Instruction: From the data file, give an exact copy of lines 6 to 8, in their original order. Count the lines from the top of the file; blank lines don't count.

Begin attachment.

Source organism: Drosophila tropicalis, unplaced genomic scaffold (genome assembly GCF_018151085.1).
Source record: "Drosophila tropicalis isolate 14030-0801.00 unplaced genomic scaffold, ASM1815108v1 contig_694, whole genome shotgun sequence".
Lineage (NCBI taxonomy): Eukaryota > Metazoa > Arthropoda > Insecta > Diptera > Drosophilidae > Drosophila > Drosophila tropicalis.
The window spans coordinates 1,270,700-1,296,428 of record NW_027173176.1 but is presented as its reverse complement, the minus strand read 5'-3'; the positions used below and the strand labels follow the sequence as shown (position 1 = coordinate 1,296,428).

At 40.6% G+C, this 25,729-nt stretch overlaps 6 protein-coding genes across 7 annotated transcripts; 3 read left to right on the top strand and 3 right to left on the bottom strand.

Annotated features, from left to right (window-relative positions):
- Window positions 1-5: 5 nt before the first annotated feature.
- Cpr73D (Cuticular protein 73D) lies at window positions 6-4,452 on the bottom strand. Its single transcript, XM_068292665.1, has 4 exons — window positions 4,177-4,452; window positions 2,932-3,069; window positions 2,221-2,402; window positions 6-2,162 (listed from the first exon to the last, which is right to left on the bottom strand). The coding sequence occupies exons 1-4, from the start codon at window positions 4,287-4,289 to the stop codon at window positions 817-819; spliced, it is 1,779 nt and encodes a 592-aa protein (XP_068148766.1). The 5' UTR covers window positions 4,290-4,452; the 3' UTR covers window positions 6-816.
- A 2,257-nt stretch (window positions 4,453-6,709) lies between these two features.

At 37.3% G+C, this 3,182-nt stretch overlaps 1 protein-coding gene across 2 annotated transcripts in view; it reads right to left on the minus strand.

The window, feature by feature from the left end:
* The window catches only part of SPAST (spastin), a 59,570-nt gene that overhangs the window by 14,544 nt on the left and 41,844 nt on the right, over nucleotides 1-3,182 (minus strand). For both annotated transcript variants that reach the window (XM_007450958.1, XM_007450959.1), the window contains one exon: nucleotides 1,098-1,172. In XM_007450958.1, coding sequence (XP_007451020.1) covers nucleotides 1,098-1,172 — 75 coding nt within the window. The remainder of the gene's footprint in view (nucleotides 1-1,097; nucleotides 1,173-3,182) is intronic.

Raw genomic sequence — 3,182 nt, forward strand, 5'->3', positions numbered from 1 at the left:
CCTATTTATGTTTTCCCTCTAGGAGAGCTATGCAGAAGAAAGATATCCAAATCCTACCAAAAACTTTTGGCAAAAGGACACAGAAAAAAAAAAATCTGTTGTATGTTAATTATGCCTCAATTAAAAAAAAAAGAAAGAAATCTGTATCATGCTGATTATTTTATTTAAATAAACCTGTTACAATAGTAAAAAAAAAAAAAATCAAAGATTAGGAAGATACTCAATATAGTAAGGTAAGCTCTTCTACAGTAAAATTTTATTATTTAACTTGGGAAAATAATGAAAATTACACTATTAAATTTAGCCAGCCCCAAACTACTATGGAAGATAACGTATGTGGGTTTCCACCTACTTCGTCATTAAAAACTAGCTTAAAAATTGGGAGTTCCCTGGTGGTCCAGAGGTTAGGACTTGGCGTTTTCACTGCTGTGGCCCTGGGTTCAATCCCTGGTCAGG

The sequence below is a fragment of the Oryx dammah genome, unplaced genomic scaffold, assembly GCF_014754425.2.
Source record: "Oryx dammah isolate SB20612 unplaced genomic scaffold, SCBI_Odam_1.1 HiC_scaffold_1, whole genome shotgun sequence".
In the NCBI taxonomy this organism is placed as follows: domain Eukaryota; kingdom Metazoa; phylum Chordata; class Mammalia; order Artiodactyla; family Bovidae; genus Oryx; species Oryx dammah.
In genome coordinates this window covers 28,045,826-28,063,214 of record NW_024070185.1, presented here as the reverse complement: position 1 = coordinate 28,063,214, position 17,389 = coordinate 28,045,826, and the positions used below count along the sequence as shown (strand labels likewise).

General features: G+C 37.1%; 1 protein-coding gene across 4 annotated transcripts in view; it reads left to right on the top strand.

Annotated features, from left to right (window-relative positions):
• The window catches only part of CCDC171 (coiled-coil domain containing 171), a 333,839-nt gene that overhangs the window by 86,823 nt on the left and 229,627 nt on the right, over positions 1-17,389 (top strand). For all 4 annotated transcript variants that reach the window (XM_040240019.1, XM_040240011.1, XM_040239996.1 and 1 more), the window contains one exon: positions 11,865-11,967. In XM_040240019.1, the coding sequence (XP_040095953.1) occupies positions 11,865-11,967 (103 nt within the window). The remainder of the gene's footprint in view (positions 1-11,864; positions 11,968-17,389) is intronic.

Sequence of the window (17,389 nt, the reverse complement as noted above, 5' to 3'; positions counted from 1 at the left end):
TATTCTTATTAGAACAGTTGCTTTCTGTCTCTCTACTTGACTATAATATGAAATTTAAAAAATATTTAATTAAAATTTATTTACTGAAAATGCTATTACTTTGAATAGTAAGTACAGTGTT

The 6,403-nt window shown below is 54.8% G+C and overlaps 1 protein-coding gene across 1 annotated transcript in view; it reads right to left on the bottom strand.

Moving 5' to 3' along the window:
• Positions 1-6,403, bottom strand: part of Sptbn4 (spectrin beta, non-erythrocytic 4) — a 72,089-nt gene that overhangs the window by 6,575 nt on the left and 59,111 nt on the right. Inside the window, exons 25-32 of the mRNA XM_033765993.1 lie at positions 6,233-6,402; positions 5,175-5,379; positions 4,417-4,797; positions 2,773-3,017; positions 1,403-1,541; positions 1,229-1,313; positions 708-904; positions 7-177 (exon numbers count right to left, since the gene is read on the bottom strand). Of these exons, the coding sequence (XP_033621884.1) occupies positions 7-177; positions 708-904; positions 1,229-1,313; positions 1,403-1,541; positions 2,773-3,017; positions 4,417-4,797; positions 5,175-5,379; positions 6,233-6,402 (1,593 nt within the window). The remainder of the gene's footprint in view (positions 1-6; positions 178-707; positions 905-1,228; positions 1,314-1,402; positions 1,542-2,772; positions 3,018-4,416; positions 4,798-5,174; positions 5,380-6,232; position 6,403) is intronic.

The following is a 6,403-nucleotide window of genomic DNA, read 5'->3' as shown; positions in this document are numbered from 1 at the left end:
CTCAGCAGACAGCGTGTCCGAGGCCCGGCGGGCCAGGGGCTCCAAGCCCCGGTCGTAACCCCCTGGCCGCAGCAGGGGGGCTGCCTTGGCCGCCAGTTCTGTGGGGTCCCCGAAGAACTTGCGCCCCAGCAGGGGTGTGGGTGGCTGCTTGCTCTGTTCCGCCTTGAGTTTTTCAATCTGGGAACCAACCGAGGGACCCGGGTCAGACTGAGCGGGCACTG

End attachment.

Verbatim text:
Annotated features, from left to right (window-relative positions):
- Window positions 1-5: 5 nt before the first annotated feature.
- Cpr73D (Cuticular protein 73D) lies at window positions 6-4,452 on the bottom strand. Its single transcript, XM_068292665.1, has 4 exons — window positions 4,177-4,452; window positions 2,932-3,069; window positions 2,221-2,402; window positions 6-2,162 (listed from the first exon to the last, which is right to left on the bottom strand). The coding sequence occupies exons 1-4, from the start codon at window positions 4,287-4,289 to the stop codon at window positions 817-819; spliced, it is 1,779 nt and encodes a 592-aa protein (XP_068148766.1). The 5' UTR covers window positions 4,290-4,452; the 3' UTR covers window positions 6-816.